Is Papua the next East Timor? Part II
13 May 2013|
East Timorese Defence Force personnel were on parade on 20th August to celebrate the 34th anniversary of Falintil Day.

In my previous post, I explained how separatist attempts throughout Indonesia’s history have led to Indonesian sensitivities over Papuan separatism today. We take every opportunity to earnestly reassure the Indonesian side of our unwavering support for Indonesian territorial sovereignty, as enshrined in the Lombok Treaty. For their part, the Indonesians pretend to believe us. Of course, they don’t. Why should they? After all, we were the only nation on the planet in 1975 to recognise Indonesian sway over East Timor, a mantra we intoned for more than 20 years, until we were forced to change our tune.

Indonesians see an inherent disconnect between our stated support for Indonesian rule over Papua and our actions, like the granting of asylum to 43 Papuans in 2006, which was enough to see a furious Jakarta recall its ambassador to Canberra. There are sophisticated and educated members of the ruling elite in Jakarta who genuinely believe the bizarre fiction that agents of influence from Australian government agencies are engaged in a covert campaign to destabilise Indonesian rule in Papua.

Incidents like the 2008 detention, trial and jailing by Indonesian officials of five middle-aged Queenslanders who arrived unannounced in Merauke by plane without visas do nothing to dispel such fantasies. Indonesian distrust is also fed by developments like the launch last year in Canberra of the Australia-Pacific chapter of International Parliamentarians for West Papua. Travel to Papua by Australian officials is carefully controlled and closely monitored. For foreign media, Papua is mostly a no-go zone.

Papua isn’t Indonesia’s issue alone. It’s difficult to imagine anything that could do more to knock the current trajectory in Australia-Indonesia relations off its positive path than a catastrophic failure by Jakarta to deal successfully with Papua. Our vital national interest hinges on the quality of leadership, competence of administration and effectiveness of policies in Papua, all of which lie beyond our control. And current indicators aren’t promising.

Leaders of both nations have publicly stated a mutual desire for a strategic partnership. This kind of relationship can only be realised if founded on trust and candour. The only way to influence a solution to the Papua problem is for both sides to air the issues and articulate possible approaches, as strategic partners with a shared stake in the outcome should.

For the record, I don’t subscribe to the deterministic model currently in vogue, which predicts that Papua will, sooner or later, go the way of East Timor. Some key differences between the two cases make comparisons misleading.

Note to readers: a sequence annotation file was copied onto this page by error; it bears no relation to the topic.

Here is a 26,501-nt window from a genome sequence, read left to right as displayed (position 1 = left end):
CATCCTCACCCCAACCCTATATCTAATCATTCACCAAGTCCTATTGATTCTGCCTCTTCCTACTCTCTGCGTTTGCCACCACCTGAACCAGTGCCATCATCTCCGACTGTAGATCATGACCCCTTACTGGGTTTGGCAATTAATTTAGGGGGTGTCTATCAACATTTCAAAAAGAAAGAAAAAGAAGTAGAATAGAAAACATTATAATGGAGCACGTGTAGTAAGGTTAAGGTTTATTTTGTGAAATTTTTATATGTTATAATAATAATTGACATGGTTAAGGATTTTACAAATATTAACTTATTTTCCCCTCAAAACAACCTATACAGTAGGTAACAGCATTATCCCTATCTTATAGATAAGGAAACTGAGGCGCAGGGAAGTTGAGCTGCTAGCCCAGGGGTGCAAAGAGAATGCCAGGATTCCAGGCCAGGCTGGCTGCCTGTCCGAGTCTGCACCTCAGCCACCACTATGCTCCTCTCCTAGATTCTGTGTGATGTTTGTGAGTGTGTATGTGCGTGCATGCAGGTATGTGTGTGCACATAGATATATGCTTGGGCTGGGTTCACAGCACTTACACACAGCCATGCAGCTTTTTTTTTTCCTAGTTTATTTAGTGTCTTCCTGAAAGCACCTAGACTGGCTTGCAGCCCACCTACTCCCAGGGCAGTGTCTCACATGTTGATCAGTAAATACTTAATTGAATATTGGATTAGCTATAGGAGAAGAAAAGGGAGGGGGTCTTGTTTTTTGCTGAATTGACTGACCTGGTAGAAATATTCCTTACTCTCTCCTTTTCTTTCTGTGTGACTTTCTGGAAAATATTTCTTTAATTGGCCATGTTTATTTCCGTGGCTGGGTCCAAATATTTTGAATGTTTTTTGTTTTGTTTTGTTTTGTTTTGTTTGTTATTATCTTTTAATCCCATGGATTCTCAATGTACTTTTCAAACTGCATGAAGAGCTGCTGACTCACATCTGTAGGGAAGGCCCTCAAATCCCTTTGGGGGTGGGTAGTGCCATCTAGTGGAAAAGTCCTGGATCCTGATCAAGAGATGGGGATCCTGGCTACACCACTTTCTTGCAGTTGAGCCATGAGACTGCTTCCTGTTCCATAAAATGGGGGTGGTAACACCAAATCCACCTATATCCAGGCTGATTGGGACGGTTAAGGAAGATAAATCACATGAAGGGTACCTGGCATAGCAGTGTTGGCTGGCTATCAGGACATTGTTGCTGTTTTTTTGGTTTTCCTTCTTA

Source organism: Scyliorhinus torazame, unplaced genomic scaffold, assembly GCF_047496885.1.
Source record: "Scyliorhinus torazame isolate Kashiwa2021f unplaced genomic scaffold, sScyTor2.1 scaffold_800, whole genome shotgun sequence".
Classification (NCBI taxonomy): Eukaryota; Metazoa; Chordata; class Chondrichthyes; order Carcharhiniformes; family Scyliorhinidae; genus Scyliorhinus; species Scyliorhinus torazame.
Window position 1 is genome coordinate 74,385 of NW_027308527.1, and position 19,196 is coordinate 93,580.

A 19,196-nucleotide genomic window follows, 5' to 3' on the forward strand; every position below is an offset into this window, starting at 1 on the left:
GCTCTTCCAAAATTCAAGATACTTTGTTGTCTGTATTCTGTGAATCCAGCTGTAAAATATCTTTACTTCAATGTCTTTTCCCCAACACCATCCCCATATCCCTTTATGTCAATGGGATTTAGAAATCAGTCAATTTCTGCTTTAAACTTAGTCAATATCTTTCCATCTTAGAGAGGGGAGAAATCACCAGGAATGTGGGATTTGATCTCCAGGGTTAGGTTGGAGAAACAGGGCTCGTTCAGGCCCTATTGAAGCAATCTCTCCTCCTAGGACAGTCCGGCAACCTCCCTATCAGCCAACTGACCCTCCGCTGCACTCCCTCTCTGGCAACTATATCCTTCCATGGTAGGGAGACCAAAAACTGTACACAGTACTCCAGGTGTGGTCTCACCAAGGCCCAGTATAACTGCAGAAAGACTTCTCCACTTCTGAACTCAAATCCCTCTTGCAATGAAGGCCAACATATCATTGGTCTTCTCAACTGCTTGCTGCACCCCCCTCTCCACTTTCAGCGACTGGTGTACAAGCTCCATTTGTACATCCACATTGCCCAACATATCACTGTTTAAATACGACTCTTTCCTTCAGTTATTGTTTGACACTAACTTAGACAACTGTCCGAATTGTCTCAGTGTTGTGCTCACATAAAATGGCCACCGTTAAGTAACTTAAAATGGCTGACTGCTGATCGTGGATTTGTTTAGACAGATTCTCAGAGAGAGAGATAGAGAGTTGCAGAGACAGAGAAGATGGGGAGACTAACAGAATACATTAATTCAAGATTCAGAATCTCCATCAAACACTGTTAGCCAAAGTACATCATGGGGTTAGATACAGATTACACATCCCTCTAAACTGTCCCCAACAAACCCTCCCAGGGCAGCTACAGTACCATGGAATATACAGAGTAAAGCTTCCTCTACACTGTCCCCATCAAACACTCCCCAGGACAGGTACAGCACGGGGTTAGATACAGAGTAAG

First, money matters. In 2011, extractive industries made up 16% of Indonesian GDP and more than 40% of Indonesian exports. The mineral and oil wealth of Papua, current and potential, is a significant proportion of this, especially the huge USA-owned Freeport-McMoRan copper and gold mine at Grasberg. It’s unlikely the USA would play the same peacebroker role in Papua that it did in East Timor, where there was little American capital investment on the line.

Second, the fragmented OPM is nowhere near the organised and unified force that FALINTIL was. The Papuan diaspora lacks the numbers and the clout of its East Timorese equivalent, let alone a Jose Ramos-Horta figure, lobbying world leaders and winning a Nobel Peace Prize into the bargain.

Third, local demographics add further complexity to the issue. Unlike East Timor, where the majority population remained indigenous, decades of transmigration into Papua from other corners of the archipelago have seen indigenous Papuan numbers recently surpassed by non-Melanesian residents. Ironically, a genuine Act of Free Choice today would probably return the same result as that engineered by the Indonesian military in 1969—amalgamation with Indonesia. Not that Jakarta is about to take the same gamble it did in 1999 in East Timor to test that theory.

Finally, the central and ongoing role played by Australia in East Timorese nationhood should be enough to dampen even our most enthusiastic official support for Papuan independence. A hard-nosed cost-benefit analysis of Australia’s involvement in East Timor over the last 13 years should have strategists and taxpayers alike balking at any more of the same—even if it did seem like a good idea at the time.

In assisting the Indonesian side, we should do more than skirt around the elephant in the room, hoping Jakarta will apply the salutary lessons of its disastrous 24 years in East Timor to avoid a similar outcome in Papua. We should feel comfortable and confident enough to raise the issue, promote discussion and explore options for an acceptable and sustainable solution. Genuine strategic partners can do that. Especially when mutual interests hang in the balance.

Gary Hogan is a former Professor of Grand Strategy at the US National Defense University. He was the first foreigner to graduate from Indonesia’s Institute of National Governance (Lemhannas) and was Australia’s Defence Attaché to Indonesia 2009 to 2012. Image courtesy of Department of Defence.